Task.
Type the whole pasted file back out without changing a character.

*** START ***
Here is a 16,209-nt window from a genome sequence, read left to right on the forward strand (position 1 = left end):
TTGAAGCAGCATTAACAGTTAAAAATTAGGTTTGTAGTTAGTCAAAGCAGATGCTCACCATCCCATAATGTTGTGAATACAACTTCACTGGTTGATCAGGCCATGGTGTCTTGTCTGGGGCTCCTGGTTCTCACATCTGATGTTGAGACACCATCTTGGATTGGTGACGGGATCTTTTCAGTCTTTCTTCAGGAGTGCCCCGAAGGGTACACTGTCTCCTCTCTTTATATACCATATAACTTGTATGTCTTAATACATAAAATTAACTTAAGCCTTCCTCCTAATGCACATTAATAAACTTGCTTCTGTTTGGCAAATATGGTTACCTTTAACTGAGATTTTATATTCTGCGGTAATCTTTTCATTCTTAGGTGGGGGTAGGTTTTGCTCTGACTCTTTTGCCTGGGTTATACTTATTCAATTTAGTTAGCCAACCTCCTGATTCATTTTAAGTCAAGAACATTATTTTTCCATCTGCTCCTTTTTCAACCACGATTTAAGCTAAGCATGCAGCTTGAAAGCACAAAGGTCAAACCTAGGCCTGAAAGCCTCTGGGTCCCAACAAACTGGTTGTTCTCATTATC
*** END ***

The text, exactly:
Here is a 16,209-nt window from a genome sequence, read left to right on the forward strand (position 1 = left end):
TTGAAGCAGCATTAACAGTTAAAAATTAGGTTTGTAGTTAGTCAAAGCAGATGCTCACCATCCCATAATGTTGTGAATACAACTTCACTGGTTGATCAGGCCATGGTGTCTTGTCTGGGGCTCCTGGTTCTCACATCTGATGTTGAGACACCATCTTGGATTGGTGACGGGATCTTTTCAGTCTTTCTTCAGGAGTGCCCCGAAGGGTACACTGTCTCCTCTCTTTATATACCATATAACTTGTATGTCTTAATACATAAAATTAACTTAAGCCTTCCTCCTAATGCACATTAATAAACTTGCTTCTGTTTGGCAAATATGGTTACCTTTAACTGAGATTTTATATTCTGCGGTAATCTTTTCATTCTTAGGTGGGGGTAGGTTTTGCTCTGACTCTTTTGCCTGGGTTATACTTATTCAATTTAGTTAGCCAACCTCCTGATTCATTTTAAGTCAAGAACATTATTTTTCCATCTGCTCCTTTTTCAACCACGATTTAAGCTAAGCATGCAGCTTGAAAGCACAAAGGTCAAACCTAGGCCTGAAAGCCTCTGGGTCCCAACAAACTGGTTGTTCTCATTATC